8. [Fluorescent carbon dots and the application in biomedicine].

    Science.gov (United States)

    Zhang, Shuang; Gao, Hui-Le; Shen, Shun; Wang, Wei-Liang; Qian, Jun

    2014-09-01

    As a new type of carbon nanomaterials, fluorescent carbon dots (fluorescent CDs) have many advantages when compared with the traditional fluorescent probes. They are photoluminescence stable and resistance to photo bleaching. Moreover, they are excellent in biocompatibility, low-toxic and easy to modify. All these above make them a promising optical image material as a probe in optical image. This article reviews structure, the common carbon sources, the preparation methods, and the light-emitting principles of the carbon dots. We also introduce the research progress of fluorescent carbon dots in biomedicine, and the problems need to be resolved in the study of fluorescent CDs.

  9. Wafer scale integration of catalyst dots into nonplanar microsystems

    DEFF Research Database (Denmark)

    Gjerde, Kjetil; Kjelstrup-Hansen, Jakob; Gammelgaard, Lauge;

    2007-01-01

    In order to successfully integrate bottom-up fabricated nanostructures such as carbon nanotubes or silicon, germanium, or III-V nanowires into microelectromechanical systems on a wafer scale, reliable ways of integrating catalyst dots are needed. Here, four methods for integrating sub-100-nm...... diameter nickel catalyst dots on a wafer scale are presented and compared. Three of the methods are based on a p-Si layer utilized as an in situ mask, an encapsulating layer, and a sacrificial window mask, respectively. All methods enable precise positioning of nickel catalyst dots at the end...

  10. Realization of electrically tunable single quantum dot nanocavities

    Energy Technology Data Exchange (ETDEWEB)

    Hofbauer, Felix Florian Georg

    2009-03-15

    We investigated the design, fabrication and optical investigation of electrically tunable single quantum dot-photonic crystal defect nanocavities operating in both the weak and strong coupling regimes of the light matter interaction. We demonstrate that the quantum confined Stark effect can be employed to quickly and reversibly switch the dot-cavity coupling, simply by varying a gate voltage. Our results show that exciton transitions from individual dots can be tuned by up to {proportional_to}4 meV relative to the nanocavity mode, before the emission quenches due to carrier tunneling escape from the dots. We directly probe spontaneous emission, irreversible polariton decay and the statistics of the emitted photons from a single-dot nanocavity in the weak and strong coupling regimes. New information is obtained on the nature of the dot-cavity coupling in the weak coupling regime and electrical control of zero dimensional polaritons is demonstrated for the first time. The structures investigated are p-i-n photodiodes consisting of an 180nm thick free-standing GaAs membrane into which a two dimensional photonic crystal is formed by etching a triangular lattice of air holes. Low mode volume nanocavities (V{sub mode}<1.6 ({lambda}/n){sup 3}) are realized by omitting 3 holes in a line to form L3 cavities and a single layer of InGaAs self-assembled quantum dots is embedded into the midpoint of the membrane. The nanocavities are electrically contacted via 35 nm thick p- and n-doped contact layers in the GaAs membrane. In the weak coupling regime, time resolved spectroscopy reveals a {proportional_to}7 x shortening of the spontaneous emission lifetime as the dot is tuned through the nanocavity mode, due to the Purcell effect. Upon strongly detuning the same quantum dot transition from the nanocavity mode we observe an additional {proportional_to}8 x lengthening of the spontaneous emission lifetime. These observations unequivocally highlight two regimes of dot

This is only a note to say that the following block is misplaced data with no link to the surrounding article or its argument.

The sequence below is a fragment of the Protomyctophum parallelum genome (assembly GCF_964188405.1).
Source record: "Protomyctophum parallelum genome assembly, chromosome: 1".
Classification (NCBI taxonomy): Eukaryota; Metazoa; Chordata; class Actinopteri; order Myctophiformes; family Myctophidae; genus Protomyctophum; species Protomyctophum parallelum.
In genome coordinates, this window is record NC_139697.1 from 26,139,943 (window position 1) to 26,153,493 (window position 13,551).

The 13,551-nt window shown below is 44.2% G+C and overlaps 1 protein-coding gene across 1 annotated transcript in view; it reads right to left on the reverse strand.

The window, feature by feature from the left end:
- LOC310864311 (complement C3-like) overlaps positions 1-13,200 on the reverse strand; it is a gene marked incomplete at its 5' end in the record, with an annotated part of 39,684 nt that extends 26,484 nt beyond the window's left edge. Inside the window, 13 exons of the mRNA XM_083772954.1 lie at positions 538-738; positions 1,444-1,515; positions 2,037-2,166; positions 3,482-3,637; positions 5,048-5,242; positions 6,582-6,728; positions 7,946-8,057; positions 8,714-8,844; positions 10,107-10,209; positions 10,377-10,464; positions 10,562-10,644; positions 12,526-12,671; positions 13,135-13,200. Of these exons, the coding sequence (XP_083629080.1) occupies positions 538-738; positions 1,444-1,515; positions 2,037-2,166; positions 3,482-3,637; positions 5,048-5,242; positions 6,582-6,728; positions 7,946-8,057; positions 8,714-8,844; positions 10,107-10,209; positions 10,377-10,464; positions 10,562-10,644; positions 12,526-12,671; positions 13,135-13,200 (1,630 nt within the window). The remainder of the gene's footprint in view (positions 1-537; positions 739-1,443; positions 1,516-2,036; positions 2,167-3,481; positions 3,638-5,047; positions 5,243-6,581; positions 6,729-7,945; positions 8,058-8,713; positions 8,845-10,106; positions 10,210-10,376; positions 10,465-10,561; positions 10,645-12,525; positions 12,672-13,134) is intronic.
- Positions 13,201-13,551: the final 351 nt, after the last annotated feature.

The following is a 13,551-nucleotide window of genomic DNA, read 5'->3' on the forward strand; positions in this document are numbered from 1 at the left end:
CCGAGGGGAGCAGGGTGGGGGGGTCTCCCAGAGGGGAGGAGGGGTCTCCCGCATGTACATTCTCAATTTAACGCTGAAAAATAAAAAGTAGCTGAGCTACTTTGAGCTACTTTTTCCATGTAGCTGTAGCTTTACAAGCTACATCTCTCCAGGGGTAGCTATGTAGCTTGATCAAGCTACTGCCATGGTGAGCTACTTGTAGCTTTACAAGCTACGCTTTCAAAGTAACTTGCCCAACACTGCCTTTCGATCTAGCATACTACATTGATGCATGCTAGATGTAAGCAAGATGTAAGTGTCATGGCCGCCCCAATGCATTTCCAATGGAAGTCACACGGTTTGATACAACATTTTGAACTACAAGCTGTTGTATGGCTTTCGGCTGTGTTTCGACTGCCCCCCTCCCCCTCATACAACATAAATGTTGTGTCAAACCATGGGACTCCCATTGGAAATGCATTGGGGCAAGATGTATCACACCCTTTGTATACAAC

11. Graphene mediated Stark shifting of quantum dot energy levels

    Science.gov (United States)

    Kinnischtzke, Laura; Goodfellow, Kenneth M.; Chakraborty, Chitraleema; Lai, Yi-Ming; Fält, Stefan; Wegscheider, Werner; Badolato, Antonio; Vamivakas, A. Nick

    2016-05-01

    We demonstrate an optoelectronic device comprised of single InAs quantum dots in an n-i-Schottky diode where graphene has been used as the Schottky contact. Deterministic electric field tuning is shown using Stark-shifted micro-photoluminescence from single quantum dots. The extracted dipole moments from the Stark shifts are comparable to conventional devices where the Schottky contact is a semi-transparent metal. Neutral and singly charged excitons are also observed in the well-known Coulomb-blockade plateaus. Our results indicate that graphene is a suitable replacement for metal contacts in quantum dot devices which require electric field control.

  12. Second Bound State of Biexcitons in Quantum Dots

    Institute of Scientific and Technical Information of China (English)